By Bradford Publishing Co.
If you have children and you’re considering divorce, you’ll be especially concerned that they thrive as you move on from your marriage. You’ll also need to develop a parenting plan with your soon-to-be ex. As you write the plan, consider these commonly held cultural misunderstandings, and the realities they cover up.
Myth: Divorce always hurts children.
Reality: The truth, shown by extensive research, is that divorce does not necessarily hurt children. What does hurt them is ongoing hostilities between their parents and loss of contact with one of the parents, regardless of whether there is divorce.
Myth: Children, especially very young ones, must be with their mothers.
Reality: This stereotyping is not borne out by the facts. Children need to be wanted. Research shows that single parents of both sexes struggle with the same problems, and young children fare equally well with parents of either gender.
Myth: Children need one home. They can’t handle the constant back-and-forth of shared parenting time, young children especially.
Reality: The facts indicate otherwise. Long-term research shows that young children desperately want loving relationships with two parents, not just one. Be careful of a parenting time arrangement that views parenting time with the one parent as a disruption of the household.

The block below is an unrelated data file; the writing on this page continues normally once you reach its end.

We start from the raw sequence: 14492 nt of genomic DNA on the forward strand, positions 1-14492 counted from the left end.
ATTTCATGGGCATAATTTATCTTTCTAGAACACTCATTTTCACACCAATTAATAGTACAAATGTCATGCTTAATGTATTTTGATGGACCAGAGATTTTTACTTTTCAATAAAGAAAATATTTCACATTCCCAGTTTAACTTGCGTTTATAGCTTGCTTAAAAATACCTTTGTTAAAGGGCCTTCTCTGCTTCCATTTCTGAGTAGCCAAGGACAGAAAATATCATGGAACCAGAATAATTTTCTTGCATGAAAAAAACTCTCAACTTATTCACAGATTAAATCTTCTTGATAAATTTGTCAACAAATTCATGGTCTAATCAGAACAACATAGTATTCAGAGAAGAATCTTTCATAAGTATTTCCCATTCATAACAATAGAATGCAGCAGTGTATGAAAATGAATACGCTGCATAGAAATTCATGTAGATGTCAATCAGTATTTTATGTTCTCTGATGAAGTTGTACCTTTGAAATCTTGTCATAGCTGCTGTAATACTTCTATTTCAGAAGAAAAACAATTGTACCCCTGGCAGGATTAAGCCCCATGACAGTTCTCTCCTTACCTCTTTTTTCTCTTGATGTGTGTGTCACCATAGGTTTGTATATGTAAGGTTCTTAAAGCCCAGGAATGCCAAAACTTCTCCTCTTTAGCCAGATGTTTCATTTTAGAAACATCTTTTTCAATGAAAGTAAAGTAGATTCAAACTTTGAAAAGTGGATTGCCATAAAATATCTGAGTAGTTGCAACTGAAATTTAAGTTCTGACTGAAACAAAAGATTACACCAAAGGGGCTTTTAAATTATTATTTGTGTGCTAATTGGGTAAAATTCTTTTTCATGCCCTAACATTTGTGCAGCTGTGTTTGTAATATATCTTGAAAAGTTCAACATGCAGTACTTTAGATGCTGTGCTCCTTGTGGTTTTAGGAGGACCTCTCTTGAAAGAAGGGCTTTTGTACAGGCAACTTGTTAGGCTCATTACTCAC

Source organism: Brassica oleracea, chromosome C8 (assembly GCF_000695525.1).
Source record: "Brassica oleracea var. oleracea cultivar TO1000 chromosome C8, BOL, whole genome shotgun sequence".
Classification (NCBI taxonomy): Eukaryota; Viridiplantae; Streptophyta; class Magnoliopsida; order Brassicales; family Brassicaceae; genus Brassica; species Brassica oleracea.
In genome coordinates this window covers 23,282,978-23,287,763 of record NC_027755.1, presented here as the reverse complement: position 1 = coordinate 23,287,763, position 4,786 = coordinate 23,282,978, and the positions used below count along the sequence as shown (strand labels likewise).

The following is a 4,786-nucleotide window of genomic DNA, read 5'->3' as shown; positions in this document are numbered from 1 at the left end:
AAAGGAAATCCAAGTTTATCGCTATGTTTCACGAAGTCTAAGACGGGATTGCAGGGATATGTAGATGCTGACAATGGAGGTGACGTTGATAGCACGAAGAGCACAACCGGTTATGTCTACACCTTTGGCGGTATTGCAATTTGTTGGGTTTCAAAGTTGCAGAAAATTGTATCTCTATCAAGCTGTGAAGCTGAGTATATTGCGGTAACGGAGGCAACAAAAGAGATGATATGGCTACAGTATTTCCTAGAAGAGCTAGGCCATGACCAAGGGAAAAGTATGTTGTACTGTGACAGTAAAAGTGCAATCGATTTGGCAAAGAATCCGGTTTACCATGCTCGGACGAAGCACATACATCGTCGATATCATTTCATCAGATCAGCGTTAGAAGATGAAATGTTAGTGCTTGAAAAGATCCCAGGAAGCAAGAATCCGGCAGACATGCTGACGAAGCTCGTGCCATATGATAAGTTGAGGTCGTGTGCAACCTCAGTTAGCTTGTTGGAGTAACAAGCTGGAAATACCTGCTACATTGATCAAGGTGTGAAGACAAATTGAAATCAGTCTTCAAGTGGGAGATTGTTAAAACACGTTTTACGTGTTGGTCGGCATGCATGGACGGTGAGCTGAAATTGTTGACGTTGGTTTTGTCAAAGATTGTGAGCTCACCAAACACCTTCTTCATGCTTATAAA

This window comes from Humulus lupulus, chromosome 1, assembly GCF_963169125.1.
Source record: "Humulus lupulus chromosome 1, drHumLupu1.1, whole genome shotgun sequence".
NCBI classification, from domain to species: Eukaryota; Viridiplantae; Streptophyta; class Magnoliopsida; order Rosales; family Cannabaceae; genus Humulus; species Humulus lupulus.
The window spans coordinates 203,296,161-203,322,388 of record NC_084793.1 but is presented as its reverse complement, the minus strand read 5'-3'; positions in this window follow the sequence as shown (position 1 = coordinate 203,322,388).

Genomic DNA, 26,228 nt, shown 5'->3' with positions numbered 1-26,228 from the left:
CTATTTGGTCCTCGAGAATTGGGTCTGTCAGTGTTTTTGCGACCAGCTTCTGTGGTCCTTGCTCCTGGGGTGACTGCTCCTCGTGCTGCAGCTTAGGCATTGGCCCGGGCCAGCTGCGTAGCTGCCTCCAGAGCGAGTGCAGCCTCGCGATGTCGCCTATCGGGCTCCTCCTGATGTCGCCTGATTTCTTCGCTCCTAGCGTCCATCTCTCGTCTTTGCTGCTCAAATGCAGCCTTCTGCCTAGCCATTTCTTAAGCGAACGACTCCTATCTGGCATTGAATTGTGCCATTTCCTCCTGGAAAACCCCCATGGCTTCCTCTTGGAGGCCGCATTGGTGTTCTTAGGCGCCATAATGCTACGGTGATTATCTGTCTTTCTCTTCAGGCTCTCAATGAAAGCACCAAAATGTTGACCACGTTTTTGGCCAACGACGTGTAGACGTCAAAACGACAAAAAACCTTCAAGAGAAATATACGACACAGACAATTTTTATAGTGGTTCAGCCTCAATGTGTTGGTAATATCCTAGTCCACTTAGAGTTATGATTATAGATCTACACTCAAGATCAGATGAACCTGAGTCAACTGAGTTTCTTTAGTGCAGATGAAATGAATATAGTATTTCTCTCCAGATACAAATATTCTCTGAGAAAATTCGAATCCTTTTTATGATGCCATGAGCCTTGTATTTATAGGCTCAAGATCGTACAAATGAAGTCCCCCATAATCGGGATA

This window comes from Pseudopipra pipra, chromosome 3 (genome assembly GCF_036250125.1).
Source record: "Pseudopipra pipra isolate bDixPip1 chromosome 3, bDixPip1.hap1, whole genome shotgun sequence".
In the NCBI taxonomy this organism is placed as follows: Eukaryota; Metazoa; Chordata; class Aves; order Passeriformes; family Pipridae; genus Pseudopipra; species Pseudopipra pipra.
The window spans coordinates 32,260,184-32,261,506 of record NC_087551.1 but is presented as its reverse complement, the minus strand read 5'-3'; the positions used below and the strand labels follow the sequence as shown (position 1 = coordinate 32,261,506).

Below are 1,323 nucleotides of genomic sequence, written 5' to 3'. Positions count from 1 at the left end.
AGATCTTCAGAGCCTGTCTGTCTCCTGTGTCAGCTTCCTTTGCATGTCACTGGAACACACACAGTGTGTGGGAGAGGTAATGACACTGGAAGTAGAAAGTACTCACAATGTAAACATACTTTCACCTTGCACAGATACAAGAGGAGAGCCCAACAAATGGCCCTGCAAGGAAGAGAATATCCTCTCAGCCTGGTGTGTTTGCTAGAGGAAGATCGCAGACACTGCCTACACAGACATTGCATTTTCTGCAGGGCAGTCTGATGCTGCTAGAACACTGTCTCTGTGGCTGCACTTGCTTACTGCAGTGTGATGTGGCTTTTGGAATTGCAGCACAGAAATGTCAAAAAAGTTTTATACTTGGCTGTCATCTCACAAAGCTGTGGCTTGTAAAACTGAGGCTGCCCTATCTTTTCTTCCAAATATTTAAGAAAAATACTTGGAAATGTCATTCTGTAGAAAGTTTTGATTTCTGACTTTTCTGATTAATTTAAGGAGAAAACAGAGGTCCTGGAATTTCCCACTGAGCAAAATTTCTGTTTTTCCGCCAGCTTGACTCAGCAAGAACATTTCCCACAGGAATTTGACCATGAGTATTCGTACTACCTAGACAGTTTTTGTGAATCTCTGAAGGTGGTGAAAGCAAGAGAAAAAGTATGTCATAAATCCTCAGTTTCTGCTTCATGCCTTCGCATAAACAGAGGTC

Myth: When children reach a certain age, they get to choose which parent to live with.
Reality: There is no age at which the law in Colorado shifts this decision to the child.
Myth: Kids can’t make it if they go back and forth between very different parents.
Reality: Studies show that children can make these transitions with support and preparation from both parents for every transition. Some experts say that for two households to work well together, they shouldn’t be too terribly far apart in value systems. For example, if one parent lives a “laid back” lifestyle and the other one uses linen napkins, the child may wonder whether to be like Mom or Dad. But most children can navigate even lifestyle differences as long as neither parent criticizes the other.
For more information about the steps involved in divorce or legal separation, check out the “Friendly Divorce Guidebook for Colorado” by M. Arden Hauer, MA, JD www.friendlydivorce.com